The last person who called me a programming consultant almost walked away with a bloody nose. I felt like a psychologist who had just been referred to as a life coach. I then realised that the person looking at me with wide eyes, their face fixed with shock at my reaction, had fallen under the spell of these supposed radio gurus.
In my 20-odd years in radio I've rubbed shoulders with a number of programming consultants, both at stations I've worked for and stations I've worked with; and I've always wondered what it is that they actually do.
Let me rephrase that, I know what they do; I just wish I knew why they have to do it.
Undermine programme manager's credibility
What they do is undermine the credibility of a station's programme manager, and that is not a good thing.
If, say, a programme manager worked isolated from other staff and felt happy glancing over their shoulder for affirmation from an external authority; then a programming consultant can provide value. In a radio context, this would mean the programme manager is head of an Internet radio station where presenters are either non-existent or simply relegated to recording voice links.
The reality is that a programme manager is a manager of people, specifically, creative and talented people; and as such is responsible for ensuring what I call the 4Ds in their creative talent: discipline, drive, direction and differentiation. Without discipline, there is no structure; without drive, there's no passion; without direction, there's no strategy or plan; and without differentiation, there's no creative energy or richness in the lineup.
Any programme manager that cannot provide this isn't fit for the job; and when a programming consultant is called in, the subtle but savage subtext broadcast to the rest of the staff is that the programme manager can't do the job. The station staff then senses a weakness and the rot sets in.
Can't know everything
Now, I know what you're thinking: the programme manager can't know everything. Obviously; and there are times when they need the input from external authorities; but these should always be accountable to the programme manager, not the other way round. There's a big difference between a programme manager calling in someone to guide them with a new programming software programme, and having to call someone in because the programme manager doesn't know how to use the current programming software.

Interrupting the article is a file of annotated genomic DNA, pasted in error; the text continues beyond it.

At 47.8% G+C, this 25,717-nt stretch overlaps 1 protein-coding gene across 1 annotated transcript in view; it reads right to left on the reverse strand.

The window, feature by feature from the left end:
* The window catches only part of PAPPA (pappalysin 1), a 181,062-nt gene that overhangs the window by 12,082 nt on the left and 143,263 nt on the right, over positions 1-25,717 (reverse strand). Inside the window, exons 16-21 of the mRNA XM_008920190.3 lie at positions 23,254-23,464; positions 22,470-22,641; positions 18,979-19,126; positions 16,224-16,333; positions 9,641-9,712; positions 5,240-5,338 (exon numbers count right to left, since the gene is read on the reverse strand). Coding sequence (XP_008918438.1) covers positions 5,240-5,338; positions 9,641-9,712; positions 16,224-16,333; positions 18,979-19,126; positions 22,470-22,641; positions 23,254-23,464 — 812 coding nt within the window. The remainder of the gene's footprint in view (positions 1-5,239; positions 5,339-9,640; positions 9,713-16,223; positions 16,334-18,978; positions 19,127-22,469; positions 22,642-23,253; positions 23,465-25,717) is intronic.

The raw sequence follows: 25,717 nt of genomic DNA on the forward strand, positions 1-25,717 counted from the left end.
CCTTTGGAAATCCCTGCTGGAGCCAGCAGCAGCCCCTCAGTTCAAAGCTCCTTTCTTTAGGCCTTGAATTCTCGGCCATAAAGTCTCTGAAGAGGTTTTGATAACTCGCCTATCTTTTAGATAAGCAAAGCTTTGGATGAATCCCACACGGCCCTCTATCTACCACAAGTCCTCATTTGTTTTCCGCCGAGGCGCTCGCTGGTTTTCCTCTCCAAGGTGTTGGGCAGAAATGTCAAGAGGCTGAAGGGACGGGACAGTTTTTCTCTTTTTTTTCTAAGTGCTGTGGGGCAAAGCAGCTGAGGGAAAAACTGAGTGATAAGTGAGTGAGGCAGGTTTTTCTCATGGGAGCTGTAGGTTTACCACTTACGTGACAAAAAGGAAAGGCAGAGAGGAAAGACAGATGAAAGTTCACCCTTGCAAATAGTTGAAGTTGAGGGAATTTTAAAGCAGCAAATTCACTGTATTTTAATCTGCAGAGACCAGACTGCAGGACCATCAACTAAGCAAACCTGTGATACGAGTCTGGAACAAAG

But what if the programme manager needs help incorporating a programming strategy into a broader, corporate, perspective? That's what the CEO is for, and if the two of them can't sort that out, they should both be kicked out.
One argument for the use of programming consultants is that it's nice for the programme manager to bounce ideas off fellow programme-minded professionals. However, there are numerous international forums for that online, and most programme managers in this country are on friendly terms, and continually seek advice from each other.
Another argument for programming consultants is that it's valuable to receive authoritative opinion from leading programming professionals operating in other markets (the flavour of the moment seems to be Australia).
No, that provides the insight of one person. It's more valuable for the station (and a hell of a lot cheaper!) to send a programme manager to international radio conferences where they can gather insight from numerous programming professionals operating in diverse (and common) radio markets. A station that does this empowers a programme manager; placing them under the scrutiny of someone else simply undermines them.
And then there's the matter of the value of the 'insight', and the position of a programming consultant in the station's pecking order.
One music station programme manager I knew, who had officiated over quite dramatic successive quarterly audience slides, explained to me that their new programming consultant had identified the reason for the continued audience loss: the station was coming out of the news on the hour with an incorrect tempo song! I remember thinking "I know why the station is losing audience, and I'm looking at it."
A talk radio station programme manager I worked with said that, before any programme changes could take place, they had to be cleared with the station's programming consultant, who was based in Australia. The question begs who's running the station? The management, or some guy living thousands of kilometres away from the station's target audience and whose allegiance is diluted across a number of different radio stations?
Still those with keen eye for trends, detail
It is unfair to paint all programming consultants with the same brush. There are those who still have a passion for radio and a keen eye for trends and detail. But there are also those I wouldn't trust to do a time-check properly.
But it seems they are all fêted by stations with no faith - rightly or wrongly - in their programme managers and, as such, programme consultants are simply taking advantage of failures in the system. And that's what we should really be worried about.
Daryl Ilbury is an op-ed columnist, radio analyst and consultant who specialises in the critical arena of talent development. He is a veteran of over 20 years in breakfast radio, having worked for East Coast Radio and Talk Radio 702. He was also a 2011 MTN Radio Awards judge. www.darylilbury.com features an original, free online resource for radio professionals. Contact Daryl on cell +27 (0)82 445 8141, email and follow @darylilbury on Twitter.
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